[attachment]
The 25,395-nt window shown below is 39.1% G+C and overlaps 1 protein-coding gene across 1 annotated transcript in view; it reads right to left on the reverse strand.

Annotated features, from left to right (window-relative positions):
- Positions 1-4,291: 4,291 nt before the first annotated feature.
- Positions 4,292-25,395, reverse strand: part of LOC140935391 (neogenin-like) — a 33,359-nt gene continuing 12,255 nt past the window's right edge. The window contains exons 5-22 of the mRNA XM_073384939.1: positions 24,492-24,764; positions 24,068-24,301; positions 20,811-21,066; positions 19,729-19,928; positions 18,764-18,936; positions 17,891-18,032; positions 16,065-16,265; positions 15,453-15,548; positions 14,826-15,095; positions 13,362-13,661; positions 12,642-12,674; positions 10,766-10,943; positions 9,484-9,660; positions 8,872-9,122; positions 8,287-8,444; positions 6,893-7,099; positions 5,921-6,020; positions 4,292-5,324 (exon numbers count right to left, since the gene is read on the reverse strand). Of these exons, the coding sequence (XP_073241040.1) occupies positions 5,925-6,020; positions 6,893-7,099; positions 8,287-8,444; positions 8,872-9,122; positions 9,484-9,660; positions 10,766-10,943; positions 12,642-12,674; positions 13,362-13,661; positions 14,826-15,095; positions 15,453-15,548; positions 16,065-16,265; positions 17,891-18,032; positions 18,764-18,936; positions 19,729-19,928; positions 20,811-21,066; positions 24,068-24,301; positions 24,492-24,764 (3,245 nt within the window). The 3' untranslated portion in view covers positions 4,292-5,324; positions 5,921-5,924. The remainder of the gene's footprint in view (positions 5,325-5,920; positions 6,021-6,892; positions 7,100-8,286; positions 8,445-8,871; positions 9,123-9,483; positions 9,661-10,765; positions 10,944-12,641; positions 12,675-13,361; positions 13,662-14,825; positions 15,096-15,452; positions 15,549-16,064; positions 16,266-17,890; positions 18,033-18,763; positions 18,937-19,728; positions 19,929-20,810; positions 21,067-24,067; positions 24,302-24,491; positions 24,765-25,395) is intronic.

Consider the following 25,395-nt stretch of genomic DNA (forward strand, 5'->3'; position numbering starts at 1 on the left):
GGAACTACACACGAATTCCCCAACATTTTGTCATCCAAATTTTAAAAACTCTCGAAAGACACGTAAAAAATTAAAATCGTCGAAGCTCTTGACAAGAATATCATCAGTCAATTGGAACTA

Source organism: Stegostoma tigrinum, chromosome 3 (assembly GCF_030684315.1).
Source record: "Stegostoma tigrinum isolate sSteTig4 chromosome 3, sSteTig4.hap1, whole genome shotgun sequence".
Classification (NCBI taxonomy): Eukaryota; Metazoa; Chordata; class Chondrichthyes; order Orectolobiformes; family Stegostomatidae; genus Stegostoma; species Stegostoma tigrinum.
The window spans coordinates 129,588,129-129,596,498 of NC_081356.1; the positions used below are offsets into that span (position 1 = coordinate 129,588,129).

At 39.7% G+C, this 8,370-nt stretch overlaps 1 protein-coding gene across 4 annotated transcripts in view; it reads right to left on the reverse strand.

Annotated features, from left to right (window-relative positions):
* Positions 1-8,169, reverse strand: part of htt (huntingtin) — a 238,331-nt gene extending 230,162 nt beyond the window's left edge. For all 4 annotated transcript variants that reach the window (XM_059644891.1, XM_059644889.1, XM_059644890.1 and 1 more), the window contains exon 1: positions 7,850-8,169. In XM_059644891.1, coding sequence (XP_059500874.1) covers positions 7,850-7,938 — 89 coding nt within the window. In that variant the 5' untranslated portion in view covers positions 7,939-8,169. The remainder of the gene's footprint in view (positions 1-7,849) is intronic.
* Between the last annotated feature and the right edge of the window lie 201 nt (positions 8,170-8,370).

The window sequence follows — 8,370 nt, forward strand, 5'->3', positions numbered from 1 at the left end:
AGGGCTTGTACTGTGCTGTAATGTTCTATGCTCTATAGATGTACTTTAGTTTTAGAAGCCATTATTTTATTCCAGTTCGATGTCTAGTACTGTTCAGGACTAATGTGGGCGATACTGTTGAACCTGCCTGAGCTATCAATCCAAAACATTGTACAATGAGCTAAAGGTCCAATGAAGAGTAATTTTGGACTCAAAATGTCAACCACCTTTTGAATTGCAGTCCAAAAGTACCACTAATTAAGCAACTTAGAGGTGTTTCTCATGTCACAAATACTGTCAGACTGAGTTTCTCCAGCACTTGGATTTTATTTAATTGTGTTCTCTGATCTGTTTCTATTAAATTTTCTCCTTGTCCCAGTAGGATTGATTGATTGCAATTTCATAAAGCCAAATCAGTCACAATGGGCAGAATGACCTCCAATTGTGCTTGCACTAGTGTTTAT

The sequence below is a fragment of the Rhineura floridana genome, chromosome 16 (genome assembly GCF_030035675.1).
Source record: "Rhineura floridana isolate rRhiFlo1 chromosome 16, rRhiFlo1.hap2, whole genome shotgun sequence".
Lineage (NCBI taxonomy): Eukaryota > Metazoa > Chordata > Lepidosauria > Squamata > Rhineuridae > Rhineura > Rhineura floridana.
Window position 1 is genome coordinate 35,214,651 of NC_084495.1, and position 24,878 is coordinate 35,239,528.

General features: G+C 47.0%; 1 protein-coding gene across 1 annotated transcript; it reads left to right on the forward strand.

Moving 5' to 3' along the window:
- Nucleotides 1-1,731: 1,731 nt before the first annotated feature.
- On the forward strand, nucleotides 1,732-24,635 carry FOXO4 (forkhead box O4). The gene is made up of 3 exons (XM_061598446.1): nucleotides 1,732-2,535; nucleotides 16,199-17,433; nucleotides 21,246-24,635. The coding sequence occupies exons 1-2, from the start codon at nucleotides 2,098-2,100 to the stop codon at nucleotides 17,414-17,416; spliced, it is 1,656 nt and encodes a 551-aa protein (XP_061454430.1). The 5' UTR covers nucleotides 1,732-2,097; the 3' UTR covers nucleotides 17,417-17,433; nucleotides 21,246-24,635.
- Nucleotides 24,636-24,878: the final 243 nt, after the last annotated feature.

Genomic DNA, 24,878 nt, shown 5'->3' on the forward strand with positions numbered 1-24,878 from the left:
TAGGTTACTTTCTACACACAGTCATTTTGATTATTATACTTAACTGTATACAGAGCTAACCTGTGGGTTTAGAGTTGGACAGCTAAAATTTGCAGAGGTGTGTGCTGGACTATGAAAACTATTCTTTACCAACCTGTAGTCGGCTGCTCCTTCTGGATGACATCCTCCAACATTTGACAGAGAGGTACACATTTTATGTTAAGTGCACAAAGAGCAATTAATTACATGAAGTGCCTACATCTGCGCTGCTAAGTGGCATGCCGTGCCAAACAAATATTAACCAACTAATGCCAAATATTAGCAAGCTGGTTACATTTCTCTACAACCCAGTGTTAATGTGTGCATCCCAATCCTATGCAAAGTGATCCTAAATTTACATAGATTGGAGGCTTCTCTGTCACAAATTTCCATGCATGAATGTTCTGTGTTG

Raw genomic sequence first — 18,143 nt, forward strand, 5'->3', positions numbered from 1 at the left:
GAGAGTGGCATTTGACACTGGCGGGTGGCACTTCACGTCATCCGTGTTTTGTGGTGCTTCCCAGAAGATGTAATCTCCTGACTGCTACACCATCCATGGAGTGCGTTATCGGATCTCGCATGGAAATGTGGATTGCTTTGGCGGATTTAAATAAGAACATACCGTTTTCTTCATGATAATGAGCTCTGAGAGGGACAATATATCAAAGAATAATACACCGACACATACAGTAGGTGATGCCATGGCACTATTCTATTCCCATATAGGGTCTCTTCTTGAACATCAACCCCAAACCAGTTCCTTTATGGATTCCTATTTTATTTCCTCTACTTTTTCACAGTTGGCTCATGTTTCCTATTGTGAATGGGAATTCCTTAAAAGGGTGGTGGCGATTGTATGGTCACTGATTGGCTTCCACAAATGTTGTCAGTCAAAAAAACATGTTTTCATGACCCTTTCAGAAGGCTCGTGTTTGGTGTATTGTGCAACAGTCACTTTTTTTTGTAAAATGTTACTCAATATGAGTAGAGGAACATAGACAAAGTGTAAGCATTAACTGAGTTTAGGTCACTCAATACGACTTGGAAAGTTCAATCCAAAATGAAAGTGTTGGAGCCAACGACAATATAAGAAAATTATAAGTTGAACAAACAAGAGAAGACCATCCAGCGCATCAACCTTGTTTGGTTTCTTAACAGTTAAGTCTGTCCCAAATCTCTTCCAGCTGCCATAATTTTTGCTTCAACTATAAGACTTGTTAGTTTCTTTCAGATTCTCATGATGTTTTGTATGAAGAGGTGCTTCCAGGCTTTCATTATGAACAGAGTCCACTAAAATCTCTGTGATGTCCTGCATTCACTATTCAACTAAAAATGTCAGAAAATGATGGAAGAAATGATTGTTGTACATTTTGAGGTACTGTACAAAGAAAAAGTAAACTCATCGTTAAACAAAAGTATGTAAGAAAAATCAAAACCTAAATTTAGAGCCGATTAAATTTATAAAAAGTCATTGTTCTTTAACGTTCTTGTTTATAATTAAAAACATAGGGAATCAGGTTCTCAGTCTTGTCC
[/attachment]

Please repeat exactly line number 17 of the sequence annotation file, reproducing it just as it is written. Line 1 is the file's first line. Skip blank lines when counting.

The sequence below is a fragment of the Rhineura floridana genome, chromosome 16 (genome assembly GCF_030035675.1).